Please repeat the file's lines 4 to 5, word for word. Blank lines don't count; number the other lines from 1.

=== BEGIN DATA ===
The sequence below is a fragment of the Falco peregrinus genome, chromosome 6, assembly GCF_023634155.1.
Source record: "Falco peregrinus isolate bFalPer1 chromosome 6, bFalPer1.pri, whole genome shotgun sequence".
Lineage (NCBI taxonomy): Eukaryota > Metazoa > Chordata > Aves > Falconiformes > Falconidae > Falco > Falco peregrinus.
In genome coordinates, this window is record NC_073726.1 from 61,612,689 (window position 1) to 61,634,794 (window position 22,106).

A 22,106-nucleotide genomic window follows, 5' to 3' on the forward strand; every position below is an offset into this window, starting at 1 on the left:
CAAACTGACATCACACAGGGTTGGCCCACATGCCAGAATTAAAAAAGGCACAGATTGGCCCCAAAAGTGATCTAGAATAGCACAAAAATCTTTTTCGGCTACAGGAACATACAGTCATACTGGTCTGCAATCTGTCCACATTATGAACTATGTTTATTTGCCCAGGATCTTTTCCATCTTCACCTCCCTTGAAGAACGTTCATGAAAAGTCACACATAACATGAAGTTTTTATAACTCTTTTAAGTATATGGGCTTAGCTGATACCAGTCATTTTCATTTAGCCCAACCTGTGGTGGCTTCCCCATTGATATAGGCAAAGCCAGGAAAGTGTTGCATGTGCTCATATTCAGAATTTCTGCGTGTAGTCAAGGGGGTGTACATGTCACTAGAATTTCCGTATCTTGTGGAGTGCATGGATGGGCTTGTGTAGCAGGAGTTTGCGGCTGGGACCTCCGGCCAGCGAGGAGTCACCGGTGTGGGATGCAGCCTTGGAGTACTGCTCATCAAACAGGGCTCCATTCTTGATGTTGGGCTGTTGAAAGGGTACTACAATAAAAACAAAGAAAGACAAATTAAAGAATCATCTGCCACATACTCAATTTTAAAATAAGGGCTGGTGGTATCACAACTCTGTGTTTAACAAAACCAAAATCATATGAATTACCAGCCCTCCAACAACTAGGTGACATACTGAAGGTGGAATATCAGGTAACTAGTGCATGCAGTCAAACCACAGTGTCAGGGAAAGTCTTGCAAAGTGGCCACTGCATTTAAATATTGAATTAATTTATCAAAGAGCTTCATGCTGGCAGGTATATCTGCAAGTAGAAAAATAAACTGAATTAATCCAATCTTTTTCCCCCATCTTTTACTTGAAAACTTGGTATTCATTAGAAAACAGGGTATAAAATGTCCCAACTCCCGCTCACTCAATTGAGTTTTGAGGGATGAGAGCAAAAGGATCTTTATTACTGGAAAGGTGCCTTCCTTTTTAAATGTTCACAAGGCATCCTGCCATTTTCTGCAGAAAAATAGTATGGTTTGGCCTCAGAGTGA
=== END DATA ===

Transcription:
In genome coordinates, this window is record NC_073726.1 from 61,612,689 (window position 1) to 61,634,794 (window position 22,106).

A 22,106-nucleotide genomic window follows, 5' to 3' on the forward strand; every position below is an offset into this window, starting at 1 on the left: